Four Steps to Becoming an Agent of Change
11 May 2017 at 8:38 am
Creating change in our own lives empowers us to explore ways of helping to bring about beneficial change in the lives of others, writes human rights lawyer Rabia Siddique, who will be speaking at the upcoming Opportunity Women4Women Conference.
Over the years, I’ve developed personal insight and self-awareness as I’ve struggled through the many challenges that have crossed my path. I’ve found my voice. Although it’s difficult, we must all be prepared to confront the realities in our lives and the world around us because unless we do so we can’t address and overcome aspects of our lives that don’t serve us well.
We must also be prepared to challenge and change our narrative about ourselves, others and our place in the community and protect and preserve hope at all costs, especially when it is difficult to do so. That’s the hope, the belief, the faith that we all have the capacity to create change.
Being an agent of change involves identifying our true essence. Our values. And living a life in harmony with them. It relates to the environment we create, the relationships we cultivate and the commitment to living a life beyond ourselves. The power we possess to create change in our life, in the lives of others and the community around us. Being prepared to do something uncomfortable and asking what does that mean for me?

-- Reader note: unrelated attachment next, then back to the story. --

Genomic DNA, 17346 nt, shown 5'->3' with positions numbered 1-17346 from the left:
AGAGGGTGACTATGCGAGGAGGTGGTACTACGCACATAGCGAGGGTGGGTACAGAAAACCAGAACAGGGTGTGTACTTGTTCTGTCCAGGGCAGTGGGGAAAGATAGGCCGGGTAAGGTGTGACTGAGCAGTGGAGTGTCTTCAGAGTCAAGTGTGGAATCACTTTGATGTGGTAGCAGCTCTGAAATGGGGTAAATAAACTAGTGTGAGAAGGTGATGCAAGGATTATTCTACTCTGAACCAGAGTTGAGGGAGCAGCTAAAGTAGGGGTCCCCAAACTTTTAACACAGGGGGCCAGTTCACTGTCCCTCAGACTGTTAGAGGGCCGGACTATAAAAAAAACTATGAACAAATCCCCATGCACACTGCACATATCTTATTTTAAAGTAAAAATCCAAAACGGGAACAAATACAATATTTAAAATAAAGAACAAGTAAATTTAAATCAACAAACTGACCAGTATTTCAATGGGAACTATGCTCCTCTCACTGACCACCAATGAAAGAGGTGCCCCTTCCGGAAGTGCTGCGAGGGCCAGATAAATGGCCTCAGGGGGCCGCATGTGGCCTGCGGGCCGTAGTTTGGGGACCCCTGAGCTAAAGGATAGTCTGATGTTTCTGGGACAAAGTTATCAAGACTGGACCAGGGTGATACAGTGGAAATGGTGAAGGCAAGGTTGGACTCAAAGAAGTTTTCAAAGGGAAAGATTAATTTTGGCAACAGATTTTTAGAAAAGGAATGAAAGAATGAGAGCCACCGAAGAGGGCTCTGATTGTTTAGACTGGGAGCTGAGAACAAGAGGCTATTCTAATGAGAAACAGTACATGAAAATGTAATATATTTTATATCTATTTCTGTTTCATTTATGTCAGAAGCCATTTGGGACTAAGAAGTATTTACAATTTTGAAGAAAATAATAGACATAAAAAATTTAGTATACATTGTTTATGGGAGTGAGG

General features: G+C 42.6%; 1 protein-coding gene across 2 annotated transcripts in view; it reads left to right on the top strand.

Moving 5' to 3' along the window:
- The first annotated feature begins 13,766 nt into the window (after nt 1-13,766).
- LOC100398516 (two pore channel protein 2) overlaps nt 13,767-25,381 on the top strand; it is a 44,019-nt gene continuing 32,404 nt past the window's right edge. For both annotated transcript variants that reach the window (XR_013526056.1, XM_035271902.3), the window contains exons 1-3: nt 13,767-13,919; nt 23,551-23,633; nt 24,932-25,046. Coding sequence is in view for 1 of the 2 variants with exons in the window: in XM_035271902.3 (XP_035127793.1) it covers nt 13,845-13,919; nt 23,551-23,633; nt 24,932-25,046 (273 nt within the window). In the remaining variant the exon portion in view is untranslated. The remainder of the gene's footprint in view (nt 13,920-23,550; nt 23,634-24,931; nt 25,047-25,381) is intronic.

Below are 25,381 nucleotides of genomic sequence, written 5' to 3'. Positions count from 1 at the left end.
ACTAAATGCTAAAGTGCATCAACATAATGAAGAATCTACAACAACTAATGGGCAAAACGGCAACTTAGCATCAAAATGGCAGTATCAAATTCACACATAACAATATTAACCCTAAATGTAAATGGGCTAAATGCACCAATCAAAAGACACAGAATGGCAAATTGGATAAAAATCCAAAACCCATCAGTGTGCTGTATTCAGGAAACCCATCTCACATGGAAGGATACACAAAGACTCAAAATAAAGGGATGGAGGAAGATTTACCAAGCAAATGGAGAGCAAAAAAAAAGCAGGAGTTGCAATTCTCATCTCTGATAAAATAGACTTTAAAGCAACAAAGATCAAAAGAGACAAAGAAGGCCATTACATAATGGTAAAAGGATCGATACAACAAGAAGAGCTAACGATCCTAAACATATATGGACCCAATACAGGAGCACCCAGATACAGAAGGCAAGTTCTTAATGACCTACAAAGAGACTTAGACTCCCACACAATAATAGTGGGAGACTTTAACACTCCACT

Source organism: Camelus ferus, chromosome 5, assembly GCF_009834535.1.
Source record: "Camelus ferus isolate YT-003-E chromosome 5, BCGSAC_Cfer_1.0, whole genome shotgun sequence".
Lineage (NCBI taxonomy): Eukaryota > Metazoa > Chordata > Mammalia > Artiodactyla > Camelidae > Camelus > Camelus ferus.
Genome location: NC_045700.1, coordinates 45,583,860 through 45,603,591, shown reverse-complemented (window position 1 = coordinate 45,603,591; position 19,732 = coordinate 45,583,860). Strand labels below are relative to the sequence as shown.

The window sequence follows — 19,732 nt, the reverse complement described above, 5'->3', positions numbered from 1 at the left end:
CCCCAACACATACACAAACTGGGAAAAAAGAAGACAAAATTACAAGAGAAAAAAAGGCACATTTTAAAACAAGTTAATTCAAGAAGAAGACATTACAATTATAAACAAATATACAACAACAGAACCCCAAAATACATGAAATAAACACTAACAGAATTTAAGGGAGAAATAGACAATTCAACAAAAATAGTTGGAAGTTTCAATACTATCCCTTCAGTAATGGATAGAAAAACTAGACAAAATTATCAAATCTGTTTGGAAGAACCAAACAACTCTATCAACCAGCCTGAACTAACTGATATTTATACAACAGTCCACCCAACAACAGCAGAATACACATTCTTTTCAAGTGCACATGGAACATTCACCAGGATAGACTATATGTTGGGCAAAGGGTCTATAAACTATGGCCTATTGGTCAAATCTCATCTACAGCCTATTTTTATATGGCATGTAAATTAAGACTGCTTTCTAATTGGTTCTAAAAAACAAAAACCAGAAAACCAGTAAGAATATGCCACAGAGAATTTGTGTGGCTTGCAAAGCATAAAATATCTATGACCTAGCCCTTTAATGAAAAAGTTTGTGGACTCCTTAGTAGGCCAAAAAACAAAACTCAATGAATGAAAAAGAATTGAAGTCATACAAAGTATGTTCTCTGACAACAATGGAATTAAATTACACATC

What it means is being prepared to take a stand, to speak up, to step up when others remain silent, when others remain seated. That can also mean taking a risk on yourself, taking a risk on others, empowering people. Sometimes it means having to change one’s environment, sometimes it means having to sever relationships that are not serving us well and sometimes it means committing to living a life beyond the end of our nose.
Creating change in our own lives empowers us to explore ways of helping to bring about beneficial change in the lives of others. An inspiring example of this is the way Opportunity International Australia empowers women in developing countries to become agents of change – in their own lives, in the lives of their families and in their local communities.
Opportunity provides small loans to women in India, Indonesia and the Philippines so they can build businesses, earn regular incomes and free their families from poverty. Before receiving a small loan, many of these women and their families survived on less than US$1.90 (A$2.50) a day. Survival was their only choice. Receiving loans, building businesses and providing for their families’ needs gives these women choices about how they live their lives. It empowers them to become agents of change.
And by choosing to be agents of change, Australian women can come together to generate ripples and waves of change in the lives of women living in poverty.
About the author: Rabia Siddique is a human rights and criminal lawyer, former terrorism and war crimes prosecutor and retired British Army officer. In 2014 she was named as one of the 2014 Telstra Business Women’s Award Finalists and one of the 100 most influential women by Westpac and the Australian Financial Review. In 2016 she was a finalist for the 2016 Australian of the Year Awards.
Rabia Siddique will be presenting at the Opportunity Women4Women Conference in Perth on 13 May.